Last week, I went out with my friends, Andrew, Stan and Jean to have dinner together. And… as always, I learned a very interesting thing. Coin slot could mean something else.

Coin Slot (source: cointalk.com)

Can you guess what it could be? OK! I will tell you the example Andrew told me. Suppose that you have an issue with your toilet and call a plumber to fix it. And, a few hours later, he comes into your house and it turns out that he is quite fat. (No offense to plumbers! I am sure Andrew used this example because of the position that he should make to fix the toilet.) Now… he is trying to diagnose the toilet to see what the issue is. What would be his position?

Yup! He should bend his upper body over to take a look at the toilet closer. You are now looking at his back. What if he is wearing low-rise pants??? What you can see now?

Yes, you can see the top of his ass crack. That is the coin slot I am talking about here.

Here is the definition I found on Urban Dictionary.

Term describing the top of the ass crack when it can be seen protuding from low worn pants. Usually associated with skanky old fat men and slutty girls trying to get some.

How many times have you seen this kind of coin slots in your life? As women start to wear a lot of low-rise jeans and short t-shirts, I think we have a lot more chances to see the coin slot. Not sure it is a good thing or not. But I like this expression. Whoever used this expression first must be very creative. My last word! Do not really try to put some coins in that coin slot! 🙂

21 Jul

peach fuzz

Who taught: Jake, Carol, Kara, Mark, Patrick, Angela, Stan, Alex and Andrew.

Last Friday, Andrew, Jake, Angela, Stan, Alex and I were having lunch together. Angela used to live in New York City area and, more specifically, her place was in New Jersey. Her house was on the second floor and there was a hair weave place on the first floor of the house. Do you know what the weave is? Here is the definition for you I found from the Wikipedia.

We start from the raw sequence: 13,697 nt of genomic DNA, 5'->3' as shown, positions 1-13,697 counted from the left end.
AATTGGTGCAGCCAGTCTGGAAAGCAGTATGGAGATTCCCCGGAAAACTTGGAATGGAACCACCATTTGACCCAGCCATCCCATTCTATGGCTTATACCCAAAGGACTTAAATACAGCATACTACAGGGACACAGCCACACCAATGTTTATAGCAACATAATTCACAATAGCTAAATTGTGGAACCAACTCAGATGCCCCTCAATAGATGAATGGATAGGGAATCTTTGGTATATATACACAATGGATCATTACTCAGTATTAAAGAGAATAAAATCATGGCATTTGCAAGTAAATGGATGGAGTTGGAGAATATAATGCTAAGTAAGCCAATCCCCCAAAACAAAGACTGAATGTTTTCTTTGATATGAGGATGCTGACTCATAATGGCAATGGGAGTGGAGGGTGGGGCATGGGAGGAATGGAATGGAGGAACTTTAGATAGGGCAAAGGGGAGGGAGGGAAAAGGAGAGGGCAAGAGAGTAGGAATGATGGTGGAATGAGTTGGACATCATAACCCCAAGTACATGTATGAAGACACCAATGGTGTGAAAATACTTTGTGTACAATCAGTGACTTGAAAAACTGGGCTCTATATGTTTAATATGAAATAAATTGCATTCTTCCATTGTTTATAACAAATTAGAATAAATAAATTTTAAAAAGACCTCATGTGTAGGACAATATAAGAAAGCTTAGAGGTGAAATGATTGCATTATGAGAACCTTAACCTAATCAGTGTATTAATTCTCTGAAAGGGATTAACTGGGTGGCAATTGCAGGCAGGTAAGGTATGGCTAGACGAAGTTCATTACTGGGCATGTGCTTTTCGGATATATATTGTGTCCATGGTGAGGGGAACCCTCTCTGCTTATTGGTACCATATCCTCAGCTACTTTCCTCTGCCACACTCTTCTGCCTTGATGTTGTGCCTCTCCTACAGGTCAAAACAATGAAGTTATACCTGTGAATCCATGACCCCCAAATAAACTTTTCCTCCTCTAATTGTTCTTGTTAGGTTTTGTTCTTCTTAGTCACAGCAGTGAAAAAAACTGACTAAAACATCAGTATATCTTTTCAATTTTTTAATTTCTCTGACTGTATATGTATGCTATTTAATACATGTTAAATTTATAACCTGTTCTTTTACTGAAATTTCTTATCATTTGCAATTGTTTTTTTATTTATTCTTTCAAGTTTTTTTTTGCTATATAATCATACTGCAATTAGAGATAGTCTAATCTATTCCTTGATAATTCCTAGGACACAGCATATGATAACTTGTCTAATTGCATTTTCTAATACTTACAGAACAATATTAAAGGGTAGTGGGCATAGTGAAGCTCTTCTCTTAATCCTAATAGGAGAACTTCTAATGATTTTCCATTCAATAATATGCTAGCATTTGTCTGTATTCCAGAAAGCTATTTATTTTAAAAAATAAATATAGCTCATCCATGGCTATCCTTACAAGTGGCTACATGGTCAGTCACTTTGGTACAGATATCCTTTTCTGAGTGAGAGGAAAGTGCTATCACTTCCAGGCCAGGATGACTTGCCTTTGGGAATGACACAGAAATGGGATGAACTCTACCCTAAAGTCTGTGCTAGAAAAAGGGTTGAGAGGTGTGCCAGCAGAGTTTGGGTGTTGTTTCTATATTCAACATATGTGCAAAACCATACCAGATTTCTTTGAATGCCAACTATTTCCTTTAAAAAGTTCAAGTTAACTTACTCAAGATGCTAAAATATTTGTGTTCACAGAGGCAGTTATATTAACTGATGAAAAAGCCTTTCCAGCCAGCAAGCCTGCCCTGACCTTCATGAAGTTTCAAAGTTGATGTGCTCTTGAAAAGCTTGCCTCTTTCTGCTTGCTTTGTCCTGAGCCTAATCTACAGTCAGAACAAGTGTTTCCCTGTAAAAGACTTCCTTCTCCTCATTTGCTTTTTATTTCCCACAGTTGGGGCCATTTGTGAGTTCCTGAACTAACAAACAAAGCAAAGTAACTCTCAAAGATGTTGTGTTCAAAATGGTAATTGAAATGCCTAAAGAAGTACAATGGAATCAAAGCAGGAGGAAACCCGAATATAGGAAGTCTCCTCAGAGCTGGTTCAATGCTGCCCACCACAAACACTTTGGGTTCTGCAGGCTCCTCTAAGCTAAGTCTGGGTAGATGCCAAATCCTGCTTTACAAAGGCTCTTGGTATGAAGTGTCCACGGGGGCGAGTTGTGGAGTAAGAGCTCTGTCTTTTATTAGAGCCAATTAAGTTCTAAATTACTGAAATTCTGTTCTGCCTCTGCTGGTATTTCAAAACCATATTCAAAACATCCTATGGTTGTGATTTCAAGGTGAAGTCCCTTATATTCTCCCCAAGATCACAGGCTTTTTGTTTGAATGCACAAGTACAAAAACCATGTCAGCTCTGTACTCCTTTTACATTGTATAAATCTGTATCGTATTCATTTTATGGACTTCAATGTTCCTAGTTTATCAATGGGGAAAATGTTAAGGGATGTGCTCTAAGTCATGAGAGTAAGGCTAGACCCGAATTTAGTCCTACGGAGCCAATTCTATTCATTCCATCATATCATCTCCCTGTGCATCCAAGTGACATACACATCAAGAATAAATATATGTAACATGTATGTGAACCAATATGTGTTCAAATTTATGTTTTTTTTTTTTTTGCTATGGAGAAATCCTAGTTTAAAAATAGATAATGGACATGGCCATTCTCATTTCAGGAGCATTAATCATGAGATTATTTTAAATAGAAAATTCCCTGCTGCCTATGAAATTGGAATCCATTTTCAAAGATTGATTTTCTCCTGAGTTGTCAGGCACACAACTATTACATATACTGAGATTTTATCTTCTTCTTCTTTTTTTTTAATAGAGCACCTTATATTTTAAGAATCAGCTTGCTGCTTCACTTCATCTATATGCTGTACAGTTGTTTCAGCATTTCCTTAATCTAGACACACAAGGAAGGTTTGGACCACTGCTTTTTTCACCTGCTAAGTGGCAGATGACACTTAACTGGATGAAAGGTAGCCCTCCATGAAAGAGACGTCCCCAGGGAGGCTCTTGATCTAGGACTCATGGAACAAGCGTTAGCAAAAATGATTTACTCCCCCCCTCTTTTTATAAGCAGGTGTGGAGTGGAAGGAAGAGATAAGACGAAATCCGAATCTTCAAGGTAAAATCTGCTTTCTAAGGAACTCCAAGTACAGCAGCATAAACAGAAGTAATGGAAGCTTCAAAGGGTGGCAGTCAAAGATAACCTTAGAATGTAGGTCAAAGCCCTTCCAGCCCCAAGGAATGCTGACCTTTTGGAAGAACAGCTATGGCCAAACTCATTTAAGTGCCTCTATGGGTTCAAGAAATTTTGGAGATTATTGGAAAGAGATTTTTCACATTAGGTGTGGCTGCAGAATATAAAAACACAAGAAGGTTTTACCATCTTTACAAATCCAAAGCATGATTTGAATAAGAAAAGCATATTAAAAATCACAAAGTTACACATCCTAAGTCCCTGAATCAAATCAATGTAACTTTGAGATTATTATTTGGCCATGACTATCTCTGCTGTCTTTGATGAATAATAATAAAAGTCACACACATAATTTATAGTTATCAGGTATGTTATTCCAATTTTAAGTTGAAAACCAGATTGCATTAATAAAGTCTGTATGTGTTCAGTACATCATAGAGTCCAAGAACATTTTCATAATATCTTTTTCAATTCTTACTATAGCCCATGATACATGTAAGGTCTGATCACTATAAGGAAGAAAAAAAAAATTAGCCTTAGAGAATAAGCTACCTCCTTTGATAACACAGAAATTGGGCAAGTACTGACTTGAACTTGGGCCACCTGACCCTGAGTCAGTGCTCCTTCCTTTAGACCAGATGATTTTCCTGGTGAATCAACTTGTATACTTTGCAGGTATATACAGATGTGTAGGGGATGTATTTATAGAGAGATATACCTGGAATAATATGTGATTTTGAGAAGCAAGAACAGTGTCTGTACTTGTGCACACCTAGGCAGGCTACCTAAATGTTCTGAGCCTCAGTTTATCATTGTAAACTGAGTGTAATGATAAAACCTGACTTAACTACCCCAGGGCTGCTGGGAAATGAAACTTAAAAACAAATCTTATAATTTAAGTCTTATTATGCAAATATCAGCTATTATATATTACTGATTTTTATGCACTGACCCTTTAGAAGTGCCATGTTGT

a very general term used to describe human or artificial hair used to alter one’s natural hair appearance by adding additional hair to their natural hair or by covering the natural hair all together with human or synthetic hair pieces.

I think I saw a lot of African American women try to have this weave. One thing I am curious is that how they can maintain or wash the weft hair. It would be really hard to wash regularly.

Speaking of washing hair, on our way to a restaurant this evening with my friends, Mark and Jake taught me one expression that some of the women would use when they would like to say no to some sort of asking from a guy or her friends. Supposed that Jessy, my wife, is a single and a guy asked her out and she really does not want to say straightforwardly no to him, then what she can say to him is “Oh… that is sweet but I am sorry. Tonight, I need to wash my hair.”

Mark and Jake told me it is an expression that WOMEN (maybe men with long hair) can use and it is politer than just saying no. Then, I thought that it is harsher than just saying no. What do you think?

peach fuzz

In relation to hair story, there is another expression I learned in the restaurant today from my friends. During dinner, we ended up talking about some women with bunch of different body hair, especially hair on face.